While only a small proportion of COVID-19 patients need to be admitted to an intensive care unit (ICU), that can still be a lot of patients and ICU capacity is limited. There must, of course, also be space in the ICU for people with critical injuries or other life-threatening conditions. The figures on COVID-19 patients in ICUs are important because they tell us if there are enough ICU beds for all patients.
This article explains the figures on daily ICU admissions on the dashboard. See that page for current figures.
The number of daily ICU admissions on the dashboard is the average number of admissions over seven days (rolling average). The daily numbers can fluctuate and taken individually can give an inconsistent picture of the situation. We therefore use a seven-day rolling average because it gives a better overview of the general trend. Because it is an average, it isn’t always a whole number – we round to the nearest tenth.
There are often reporting delays of a few days for ICU admissions, so we don’t yet know today exactly how many people were admitted yesterday. Because data for the most recent days is incomplete, the seven-day rolling average is calculated using the figures from 4 to 10 days ago.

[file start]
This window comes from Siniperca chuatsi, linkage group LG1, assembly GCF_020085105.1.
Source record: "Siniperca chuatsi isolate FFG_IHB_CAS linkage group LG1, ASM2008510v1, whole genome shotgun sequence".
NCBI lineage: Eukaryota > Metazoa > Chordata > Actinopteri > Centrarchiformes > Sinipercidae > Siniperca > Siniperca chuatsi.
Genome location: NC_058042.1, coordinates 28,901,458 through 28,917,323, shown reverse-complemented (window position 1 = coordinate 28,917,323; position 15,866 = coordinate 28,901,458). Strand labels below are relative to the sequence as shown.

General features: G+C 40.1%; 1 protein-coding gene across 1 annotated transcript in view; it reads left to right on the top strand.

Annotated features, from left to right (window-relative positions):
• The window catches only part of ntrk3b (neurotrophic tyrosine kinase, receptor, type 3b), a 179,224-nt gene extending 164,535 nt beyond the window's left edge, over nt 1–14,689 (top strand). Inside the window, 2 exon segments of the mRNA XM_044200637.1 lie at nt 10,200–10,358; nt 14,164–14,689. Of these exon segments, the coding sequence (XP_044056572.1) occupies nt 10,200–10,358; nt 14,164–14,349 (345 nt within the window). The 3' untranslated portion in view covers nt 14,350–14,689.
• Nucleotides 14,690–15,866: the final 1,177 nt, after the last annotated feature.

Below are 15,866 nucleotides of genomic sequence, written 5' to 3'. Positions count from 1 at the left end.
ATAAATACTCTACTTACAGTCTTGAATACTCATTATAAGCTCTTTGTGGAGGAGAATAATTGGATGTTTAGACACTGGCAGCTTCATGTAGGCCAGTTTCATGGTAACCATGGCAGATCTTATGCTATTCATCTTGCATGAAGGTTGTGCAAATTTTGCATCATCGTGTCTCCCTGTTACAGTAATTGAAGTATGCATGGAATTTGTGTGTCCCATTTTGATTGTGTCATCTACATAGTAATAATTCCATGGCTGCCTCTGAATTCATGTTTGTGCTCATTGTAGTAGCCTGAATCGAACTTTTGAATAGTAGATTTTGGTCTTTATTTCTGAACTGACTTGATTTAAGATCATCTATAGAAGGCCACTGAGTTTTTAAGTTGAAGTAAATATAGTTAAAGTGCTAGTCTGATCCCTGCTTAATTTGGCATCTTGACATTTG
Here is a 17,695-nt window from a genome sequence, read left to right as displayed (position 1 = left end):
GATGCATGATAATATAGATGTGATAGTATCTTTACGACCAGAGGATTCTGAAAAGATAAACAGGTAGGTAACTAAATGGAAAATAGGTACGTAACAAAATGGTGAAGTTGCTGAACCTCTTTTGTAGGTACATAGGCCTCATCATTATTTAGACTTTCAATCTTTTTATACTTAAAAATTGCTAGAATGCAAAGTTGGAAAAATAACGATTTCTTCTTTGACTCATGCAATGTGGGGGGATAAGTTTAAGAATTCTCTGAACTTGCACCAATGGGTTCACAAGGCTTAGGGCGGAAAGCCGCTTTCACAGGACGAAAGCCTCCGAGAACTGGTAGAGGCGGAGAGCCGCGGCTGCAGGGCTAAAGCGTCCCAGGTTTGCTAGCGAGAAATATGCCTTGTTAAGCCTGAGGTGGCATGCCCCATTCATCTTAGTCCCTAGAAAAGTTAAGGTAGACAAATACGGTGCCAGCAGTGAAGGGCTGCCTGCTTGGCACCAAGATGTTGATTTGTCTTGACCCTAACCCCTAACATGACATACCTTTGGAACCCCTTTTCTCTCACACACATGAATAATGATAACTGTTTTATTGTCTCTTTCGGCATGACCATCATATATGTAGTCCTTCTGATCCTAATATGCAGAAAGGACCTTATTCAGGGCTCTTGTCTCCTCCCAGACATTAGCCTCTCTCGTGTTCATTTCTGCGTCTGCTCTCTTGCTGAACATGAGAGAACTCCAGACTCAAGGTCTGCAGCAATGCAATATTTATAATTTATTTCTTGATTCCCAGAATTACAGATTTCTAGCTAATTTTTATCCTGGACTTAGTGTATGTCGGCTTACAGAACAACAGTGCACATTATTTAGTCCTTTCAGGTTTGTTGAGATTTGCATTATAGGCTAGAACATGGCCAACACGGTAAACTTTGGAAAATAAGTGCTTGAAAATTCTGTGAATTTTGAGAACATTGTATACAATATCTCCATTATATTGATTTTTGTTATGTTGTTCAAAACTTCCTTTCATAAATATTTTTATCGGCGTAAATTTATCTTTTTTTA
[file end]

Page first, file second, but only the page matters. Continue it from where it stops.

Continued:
This number shows how many ICU beds are occupied by COVID-19 patients. It is followed by the percent of ICU beds that are occupied by COVID-19 patients. Please note that this percentage says nothing about the maximum ICU capacity, as there is no fixed maximum number of beds. Total ICU capacity at any given time depends on several factors, including the number of ICU doctors and nurses available. If they are ill or in self-quarantine, then fewer ICU beds will be available.
The graph ‘ICU admissions over time’ shows how the number of ICU admissions per day has evolved since the pandemic broke out in the Netherlands in March 2020.
The graph ‘ICU admissions per age group over time’ shows the number of people per 1,000,000 in each age group who were admitted to the ICU over time. Calculating these rates per 1 million allows us to compare age groups.
The figures in the graph ‘ICU bed occupancy over time’ are visible from 1 June 2020 onwards. In other words, the first wave is not visible, but the second wave is.